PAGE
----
Song of the season

It’s time for that moving, rousing carol that makes this time of the year so special. I refer of course to the great seasonal song of Okefenokee County, the Pogolicious, Kellytastic “Deck us all with Boston Charlie”:

On Walt Kelly’s inspired nonsense parody of the winter carol in my blogging: a 8/1/07 LLog posting “Cousin of eggcorn”; and a 7/21/12 posting on this blog, “The Pogo files”.

The original lyrics (“Deck the hall(s) with boughs of holly … ‘Tis the season to be jolly”) are notable for their archaic language and broad jolliness, but in fact the Pogo version is the one that’s gotten stuck in my memory, so it always takes me a few moments to recover the 19th-century original. On the carol, from Wikipedia:

“Deck the Halls” or “Deck the Hall” (which is the original version of the lyrics) is a traditional Christmas, yuletide, and New Years’ carol. The melody is Welsh dating back to the sixteenth century, and belongs to a winter carol, “Nos Galan”, while the English lyrics, written by the Scottish musician Thomas Oliphant, date to 1862.

… The phrase “‘Tis the season”, from the lyrics, has become synonymous with the Christmas and holiday season.

“‘Tis the season”, indeed — a cliché or catchphrase that annually rouses Baltimore Sun copyeditor John McIntyre to howls of pain and rage. You can watch the YouTube video of John’s annual holiday proscriptions here. Excerpts from the text:

in journalism the resort to trite language appears to be understood as an honorable ritual rather than as a failure to recognize the hopelessly hackneyed. So, for you who have ears to hear, the Holiday Cautions. Chestnuts roasting by an open fire are fine, but they can be kept out of copy and headlines by the vigilant.

“ ’Tis the season”: Not in copy, not in headlines, not at all. NEVER, NEVER, NEVER, NEVER, NEVER. You cannot make this fresh. Do not attempt it.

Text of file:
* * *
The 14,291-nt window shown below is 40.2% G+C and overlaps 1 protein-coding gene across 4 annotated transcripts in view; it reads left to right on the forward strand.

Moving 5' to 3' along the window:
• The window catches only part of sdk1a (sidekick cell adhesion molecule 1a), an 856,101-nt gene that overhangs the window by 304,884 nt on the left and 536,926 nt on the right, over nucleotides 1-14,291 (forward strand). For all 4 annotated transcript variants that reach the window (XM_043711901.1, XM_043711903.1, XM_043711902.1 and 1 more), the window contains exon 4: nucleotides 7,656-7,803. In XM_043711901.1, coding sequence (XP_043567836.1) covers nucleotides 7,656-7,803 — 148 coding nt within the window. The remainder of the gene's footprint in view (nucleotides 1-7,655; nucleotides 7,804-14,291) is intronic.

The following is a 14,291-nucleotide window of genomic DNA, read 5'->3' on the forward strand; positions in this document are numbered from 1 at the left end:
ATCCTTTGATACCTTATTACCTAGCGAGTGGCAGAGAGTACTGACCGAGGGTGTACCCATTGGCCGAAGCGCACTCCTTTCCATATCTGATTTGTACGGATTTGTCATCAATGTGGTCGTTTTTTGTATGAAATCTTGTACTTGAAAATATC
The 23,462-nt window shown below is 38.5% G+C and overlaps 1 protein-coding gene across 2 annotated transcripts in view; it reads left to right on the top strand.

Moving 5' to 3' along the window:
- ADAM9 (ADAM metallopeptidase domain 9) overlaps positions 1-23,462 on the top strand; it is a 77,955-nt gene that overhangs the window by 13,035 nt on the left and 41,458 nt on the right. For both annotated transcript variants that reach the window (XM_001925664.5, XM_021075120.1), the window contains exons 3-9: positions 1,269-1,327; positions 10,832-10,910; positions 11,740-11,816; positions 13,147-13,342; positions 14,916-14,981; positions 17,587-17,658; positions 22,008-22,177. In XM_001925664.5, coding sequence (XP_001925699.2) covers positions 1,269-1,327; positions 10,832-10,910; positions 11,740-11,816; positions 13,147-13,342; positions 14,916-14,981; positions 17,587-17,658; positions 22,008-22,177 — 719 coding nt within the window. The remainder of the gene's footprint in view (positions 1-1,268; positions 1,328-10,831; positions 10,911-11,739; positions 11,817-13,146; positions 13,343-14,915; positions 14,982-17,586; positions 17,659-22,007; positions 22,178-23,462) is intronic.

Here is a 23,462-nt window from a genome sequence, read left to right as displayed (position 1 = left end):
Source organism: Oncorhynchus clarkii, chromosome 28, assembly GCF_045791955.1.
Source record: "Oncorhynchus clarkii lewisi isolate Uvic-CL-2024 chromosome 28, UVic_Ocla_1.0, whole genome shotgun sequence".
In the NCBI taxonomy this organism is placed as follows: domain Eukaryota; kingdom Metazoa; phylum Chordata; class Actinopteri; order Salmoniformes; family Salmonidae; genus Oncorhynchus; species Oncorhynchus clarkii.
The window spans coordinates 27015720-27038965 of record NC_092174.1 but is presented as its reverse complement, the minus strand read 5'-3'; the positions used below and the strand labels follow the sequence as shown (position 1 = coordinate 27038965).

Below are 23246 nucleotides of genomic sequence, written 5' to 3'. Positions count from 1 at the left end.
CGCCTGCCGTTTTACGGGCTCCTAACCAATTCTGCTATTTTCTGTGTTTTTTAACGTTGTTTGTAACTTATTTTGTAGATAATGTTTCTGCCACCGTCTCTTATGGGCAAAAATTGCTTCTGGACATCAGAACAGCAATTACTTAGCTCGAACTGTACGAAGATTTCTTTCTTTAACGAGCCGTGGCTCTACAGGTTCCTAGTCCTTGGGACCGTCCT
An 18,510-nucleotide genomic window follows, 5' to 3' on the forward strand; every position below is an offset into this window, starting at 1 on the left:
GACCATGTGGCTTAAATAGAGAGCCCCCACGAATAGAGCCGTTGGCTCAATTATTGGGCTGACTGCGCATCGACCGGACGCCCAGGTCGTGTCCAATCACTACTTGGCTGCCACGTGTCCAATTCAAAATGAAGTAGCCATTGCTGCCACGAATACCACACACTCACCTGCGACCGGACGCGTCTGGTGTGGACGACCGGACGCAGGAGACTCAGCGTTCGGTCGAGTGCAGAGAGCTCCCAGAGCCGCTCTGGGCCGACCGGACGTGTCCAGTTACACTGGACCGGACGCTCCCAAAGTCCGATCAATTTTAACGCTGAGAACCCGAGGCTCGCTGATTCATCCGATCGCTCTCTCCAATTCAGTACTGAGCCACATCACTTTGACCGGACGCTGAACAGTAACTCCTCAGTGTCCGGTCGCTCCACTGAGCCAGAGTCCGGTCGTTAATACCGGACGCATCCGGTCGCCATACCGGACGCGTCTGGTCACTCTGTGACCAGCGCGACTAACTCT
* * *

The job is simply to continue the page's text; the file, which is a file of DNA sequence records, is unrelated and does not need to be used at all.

“ ’Twas the night before” anything: ‘Twasing is no more defensible than ’tising. And if you must refer to the Rev. Mr. Moore’s poem, if indeed he wrote it, its title is “A Visit from St. Nicholas.”

And on from there.

… Some readers (and, sadly, some writers) lap up this swill. It is familiar, and the complete lack of originality comforts them. It is for such people that advertising copy is written. There you will find ’tis the seasons in abundance, and you will now understand them to be a mark of intellectual and imaginative impoverishment.

But “Bark us all bow-wows of folly” and “Duck us all in bowls of barley”, now those are fresh lines that will truly catch readers’ attention. Only last week I stir-fried an assortment of sliced vegetables with strips of beef, to serve over mounds of cooked barley, for the traditional Advent Bowls of Barley.

(And for tomorrow, St. Lucy’s Day, rather than setting some young girls’ hair on fire, I’ve sautéed sliced vegetables in butter and will serve them on pasta hair — capellini or capelli d’angelo.)

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